- Xu XL, Yu J, Zhang HY, Sun MH, Gu J, Du X, Shi DR, Wang P, Yang ZH, Zhu JD: Methylation profile of the promoter CpG islands of 31 genes that may contribute to colorectal carcinogenesis. World J Gastroenterol. 2004, 10 (23): 3441-3454.View ArticlePubMedPubMed CentralGoogle Scholar
- Somers KD, Merrick MA, Lopez ME, Incognito LS, Schechter GL, Casey G: Frequent p53 mutations in head and neck cancer. Cancer Res. 1992, 52 (21): 5997-6000.PubMedGoogle Scholar
- Tommasino M, Accardi R, Caldeira S, Dong W, Malanchi I, Smet A, Zehbe I: The role of TP53 in Cervical carcinogenesis. Hum Mutat. 2003, 21 (3): 307-312. 10.1002/humu.10178.View ArticlePubMedGoogle Scholar
- Thomas M, Pim D, Banks L: The role of the E6-p53 interaction in the molecular pathogenesis of HPV. Oncogene. 1999, 18 (53): 7690-7700. 10.1038/sj.onc.1202953.View ArticlePubMedGoogle Scholar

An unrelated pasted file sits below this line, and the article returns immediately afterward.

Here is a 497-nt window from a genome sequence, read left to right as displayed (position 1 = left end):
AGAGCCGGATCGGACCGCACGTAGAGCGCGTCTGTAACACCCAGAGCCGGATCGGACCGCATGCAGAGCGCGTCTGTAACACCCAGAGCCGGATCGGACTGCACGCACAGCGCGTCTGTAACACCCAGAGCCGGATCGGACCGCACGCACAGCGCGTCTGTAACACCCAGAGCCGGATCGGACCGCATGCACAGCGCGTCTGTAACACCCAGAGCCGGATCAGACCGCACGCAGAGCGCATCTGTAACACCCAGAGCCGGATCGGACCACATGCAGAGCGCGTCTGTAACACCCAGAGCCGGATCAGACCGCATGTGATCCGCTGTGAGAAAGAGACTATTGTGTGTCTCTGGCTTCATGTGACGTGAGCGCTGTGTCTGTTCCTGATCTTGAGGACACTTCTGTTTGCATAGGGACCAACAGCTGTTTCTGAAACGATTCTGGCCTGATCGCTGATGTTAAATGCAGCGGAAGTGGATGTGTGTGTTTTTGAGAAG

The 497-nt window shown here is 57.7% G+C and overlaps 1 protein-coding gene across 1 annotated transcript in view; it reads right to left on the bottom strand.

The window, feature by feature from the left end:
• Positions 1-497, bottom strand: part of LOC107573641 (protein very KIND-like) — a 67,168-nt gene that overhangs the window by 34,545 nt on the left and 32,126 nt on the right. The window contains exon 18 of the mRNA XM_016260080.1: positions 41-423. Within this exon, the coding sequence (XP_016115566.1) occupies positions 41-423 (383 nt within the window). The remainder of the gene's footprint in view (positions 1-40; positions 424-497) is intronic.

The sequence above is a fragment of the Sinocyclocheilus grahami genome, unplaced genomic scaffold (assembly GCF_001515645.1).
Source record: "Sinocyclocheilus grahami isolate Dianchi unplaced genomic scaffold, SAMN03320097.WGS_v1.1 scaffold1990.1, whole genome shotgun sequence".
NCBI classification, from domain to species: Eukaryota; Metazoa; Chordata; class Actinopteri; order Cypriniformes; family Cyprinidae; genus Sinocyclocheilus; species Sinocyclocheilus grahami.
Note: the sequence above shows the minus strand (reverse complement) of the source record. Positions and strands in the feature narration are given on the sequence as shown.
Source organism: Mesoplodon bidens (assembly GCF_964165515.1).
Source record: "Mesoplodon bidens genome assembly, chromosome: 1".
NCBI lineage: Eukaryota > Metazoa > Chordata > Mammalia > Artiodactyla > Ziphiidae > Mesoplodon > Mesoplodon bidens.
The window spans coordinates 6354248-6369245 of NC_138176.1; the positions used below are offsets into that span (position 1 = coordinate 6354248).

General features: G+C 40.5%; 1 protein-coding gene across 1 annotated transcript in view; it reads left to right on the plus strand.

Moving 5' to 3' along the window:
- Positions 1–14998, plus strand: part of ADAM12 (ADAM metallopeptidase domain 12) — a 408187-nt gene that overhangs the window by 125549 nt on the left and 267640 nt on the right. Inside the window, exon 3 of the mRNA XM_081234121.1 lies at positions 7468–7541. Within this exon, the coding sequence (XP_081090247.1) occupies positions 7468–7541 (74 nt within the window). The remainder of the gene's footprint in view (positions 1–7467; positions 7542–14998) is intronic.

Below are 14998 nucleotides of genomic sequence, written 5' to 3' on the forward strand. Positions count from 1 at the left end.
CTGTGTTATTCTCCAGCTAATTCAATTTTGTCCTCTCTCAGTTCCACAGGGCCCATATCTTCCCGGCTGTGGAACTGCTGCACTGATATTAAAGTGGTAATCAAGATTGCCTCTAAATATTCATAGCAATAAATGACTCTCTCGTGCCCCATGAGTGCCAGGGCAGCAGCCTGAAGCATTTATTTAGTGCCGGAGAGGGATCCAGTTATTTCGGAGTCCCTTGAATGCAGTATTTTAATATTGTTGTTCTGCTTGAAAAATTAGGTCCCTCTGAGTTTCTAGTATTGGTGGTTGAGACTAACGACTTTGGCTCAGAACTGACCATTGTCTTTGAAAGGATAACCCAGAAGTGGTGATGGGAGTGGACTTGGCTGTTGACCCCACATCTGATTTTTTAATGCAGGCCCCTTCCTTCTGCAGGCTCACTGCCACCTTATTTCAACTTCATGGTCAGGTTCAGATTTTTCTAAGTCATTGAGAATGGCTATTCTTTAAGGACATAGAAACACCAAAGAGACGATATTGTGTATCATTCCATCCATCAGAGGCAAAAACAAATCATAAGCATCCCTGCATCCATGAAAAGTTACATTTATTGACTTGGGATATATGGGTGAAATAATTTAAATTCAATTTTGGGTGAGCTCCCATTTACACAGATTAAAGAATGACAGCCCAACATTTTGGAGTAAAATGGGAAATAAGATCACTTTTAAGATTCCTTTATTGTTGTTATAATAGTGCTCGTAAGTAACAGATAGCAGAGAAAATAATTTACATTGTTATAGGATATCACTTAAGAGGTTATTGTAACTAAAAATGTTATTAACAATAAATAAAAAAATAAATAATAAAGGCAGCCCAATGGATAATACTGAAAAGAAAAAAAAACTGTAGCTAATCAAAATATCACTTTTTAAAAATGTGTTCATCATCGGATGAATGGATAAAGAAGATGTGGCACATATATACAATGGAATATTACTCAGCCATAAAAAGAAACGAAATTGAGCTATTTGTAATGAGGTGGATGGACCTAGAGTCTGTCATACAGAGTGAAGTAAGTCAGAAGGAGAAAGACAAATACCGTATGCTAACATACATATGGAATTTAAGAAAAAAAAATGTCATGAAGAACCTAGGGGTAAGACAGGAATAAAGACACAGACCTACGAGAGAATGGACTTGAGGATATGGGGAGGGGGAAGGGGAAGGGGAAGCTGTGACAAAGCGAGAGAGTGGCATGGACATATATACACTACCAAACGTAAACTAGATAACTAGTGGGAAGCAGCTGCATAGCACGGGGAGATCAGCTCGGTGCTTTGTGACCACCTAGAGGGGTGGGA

- Mutirangura A, Sriuranpong V, Termrunggraunglert W, Tresukosol D, Lertsaguansinchai P, Voravud N, Niruthisard S: Telomerase activity and human papillomavirus in malignant, premalignant and benign cervical lesions. Br J Cancer. 1998, 78 (7): 933-939.View ArticlePubMedPubMed CentralGoogle Scholar
- Pornthanakasem W, Shotelersuk K, Termrungruanglert W, Voravud N, Niruthisard S, Mutirangura A: Human papillomavirus DNA in plasma of patients with cervical cancer. BMC Cancer. 2001, 1 (1): 2-10.1186/1471-2407-1-2.View ArticlePubMedPubMed CentralGoogle Scholar
- Hubbard RA: Human papillomavirus testing methods. Arch Pathol Lab Med. 2003, 127 (8): 940-945.PubMedGoogle Scholar